This article originally appeared on VICE UK.
"What happens when we die?" is one of the existential questions that humans have puzzled over since we first grew aware of our own mortality. Few of us have ever thought that our name might be seized from our gravestone by a best-selling author, assigned to a fictional evil wizard, and our final place of rest transformed into a vacuous bucket list novelty for fans of a popular fantasy franchise.
That is, however, the fate that has befallen Thomas Riddell, who died in Edinburgh, Scotland, in 1806. His grave, nestled within the city’s Greyfriars Kirkyard, has become a pilgrimage for hundreds of visitors every day, who trek to the site to see an inscription that possibly inspired the naming of a character in a book.
Riddell’s name, you see, is a bit like that of Tom Riddle, otherwise known as the wicked wizard Lord Voldemort, the primary antagonist of J.K. Rowling’s Harry Potter series. On another tombstone nearby, someone has scrawled "Sirius Black, 1953–1996," a reference to another series character.
That this part of the burial ground is now swarming with visitors; its grass having long been churned into mud by hundreds of daily visits to an obscure grave. This is just one symptom of an emerging trend: Harry Potter tourism is infringing more and more on Edinburgh.
The year had barely begun when it was revealed—in a mysterious overnight change of signage—that a well-known city center pub, the Conan Doyle, is now the J.K. Rowling. Just in case the point needed to be hammered home any more, a hanging sign featuring a glum portrait of the author settling down to a meal of three (three!) boiled eggs in an austere-looking apartment appeared outside, too. Apparently, a tie-in with a literary-themed visual art festival, and therefore a temporary change, it was a clever piece of marketing, rapidly generating press coverage around the world.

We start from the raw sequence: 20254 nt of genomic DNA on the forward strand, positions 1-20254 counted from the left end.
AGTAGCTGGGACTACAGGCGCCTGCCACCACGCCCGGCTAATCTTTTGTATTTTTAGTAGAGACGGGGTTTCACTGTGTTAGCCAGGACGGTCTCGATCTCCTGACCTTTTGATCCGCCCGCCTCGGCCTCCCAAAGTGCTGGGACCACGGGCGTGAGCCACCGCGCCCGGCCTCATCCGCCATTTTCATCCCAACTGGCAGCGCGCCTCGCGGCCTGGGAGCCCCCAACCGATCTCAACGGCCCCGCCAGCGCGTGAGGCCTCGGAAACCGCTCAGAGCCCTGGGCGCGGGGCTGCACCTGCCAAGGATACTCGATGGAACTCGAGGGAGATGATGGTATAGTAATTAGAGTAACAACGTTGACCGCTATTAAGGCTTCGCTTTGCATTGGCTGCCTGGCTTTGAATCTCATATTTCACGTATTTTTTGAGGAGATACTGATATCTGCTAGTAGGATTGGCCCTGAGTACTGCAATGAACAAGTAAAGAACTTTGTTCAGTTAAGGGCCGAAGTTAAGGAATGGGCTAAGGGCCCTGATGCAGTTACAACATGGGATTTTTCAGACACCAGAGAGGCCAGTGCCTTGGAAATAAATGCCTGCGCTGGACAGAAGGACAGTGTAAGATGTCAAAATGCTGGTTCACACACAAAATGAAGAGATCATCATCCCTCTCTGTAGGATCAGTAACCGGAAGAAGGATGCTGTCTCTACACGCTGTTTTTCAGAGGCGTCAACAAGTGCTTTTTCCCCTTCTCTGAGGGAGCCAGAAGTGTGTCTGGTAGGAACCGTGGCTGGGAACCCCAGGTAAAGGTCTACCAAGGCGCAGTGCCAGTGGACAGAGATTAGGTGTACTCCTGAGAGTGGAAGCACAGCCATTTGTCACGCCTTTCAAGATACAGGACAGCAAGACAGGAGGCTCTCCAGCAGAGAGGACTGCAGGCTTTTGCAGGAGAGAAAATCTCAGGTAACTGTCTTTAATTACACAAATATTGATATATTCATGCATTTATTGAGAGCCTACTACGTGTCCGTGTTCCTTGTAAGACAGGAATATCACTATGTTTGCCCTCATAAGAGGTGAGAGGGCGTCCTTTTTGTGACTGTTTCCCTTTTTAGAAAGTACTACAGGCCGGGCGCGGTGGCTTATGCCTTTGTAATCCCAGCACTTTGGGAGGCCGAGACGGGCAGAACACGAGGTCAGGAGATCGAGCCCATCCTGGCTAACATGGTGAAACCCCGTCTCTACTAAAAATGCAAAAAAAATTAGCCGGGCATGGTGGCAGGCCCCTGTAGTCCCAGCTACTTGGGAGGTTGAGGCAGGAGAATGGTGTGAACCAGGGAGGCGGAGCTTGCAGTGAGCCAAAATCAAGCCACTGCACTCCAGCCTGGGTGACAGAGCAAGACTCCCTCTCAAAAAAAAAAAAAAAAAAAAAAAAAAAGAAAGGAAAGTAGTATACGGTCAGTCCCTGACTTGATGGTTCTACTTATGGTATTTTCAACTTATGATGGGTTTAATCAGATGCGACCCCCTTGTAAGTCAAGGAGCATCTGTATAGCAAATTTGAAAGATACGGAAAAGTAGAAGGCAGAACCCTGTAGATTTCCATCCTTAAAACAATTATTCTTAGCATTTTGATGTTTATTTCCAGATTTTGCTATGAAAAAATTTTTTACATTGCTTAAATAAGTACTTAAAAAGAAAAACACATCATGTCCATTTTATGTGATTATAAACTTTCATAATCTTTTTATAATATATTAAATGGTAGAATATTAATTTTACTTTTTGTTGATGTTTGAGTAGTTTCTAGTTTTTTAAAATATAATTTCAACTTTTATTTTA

The pub’s owners are not the only company to realize the viral potential of everything HP-related. The last year or so has seen a growing number of budding entrepreneurs attempt to corner the Potter pound.
The city now boasts two shops devoted to its merchandise—their frontages both claiming to represent the "inspiration" for Diagon Alley, the imaginary shopping arcade of the wizarding world. A daily walking tour traipses around sites in the city tenuously linked to the series, excitable drama students in pajamas—sorry, wizarding robes—leading the way. Starting in February, a pop-up Potter-themed bar will also open up in the city for three months.
There is inevitably—in a city where housing is coming under enormous strain from Airbnb—even a Harry Potter–themed luxury apartment available for rent. "I have ordered a sign saying 'Wizards welcome (Muggles Tolerated),'" its owner told a property website recently, revealing she is already lining up plans for a second "Slytherin-themed" apartment. The Potter craze even extends to an institutional level, with an excruciating American YouTube personality given a pile of Scottish government tourism cash to run around the country cosplaying Hogwarts last year.
Then there is the Elephant House cafe, where, legend has it, Rowling wrote some of the first book. The cafe overlooks Greyfriars Kirkyard and, from certain seats, probably has one of the best views of Edinburgh Castle in the city. Helpfully, it also has a giant, brightly-colored window sign—in a font I had previously thought was killed off with Windows 98—screaming out that it is the "'Birthplace' of Harry Potter."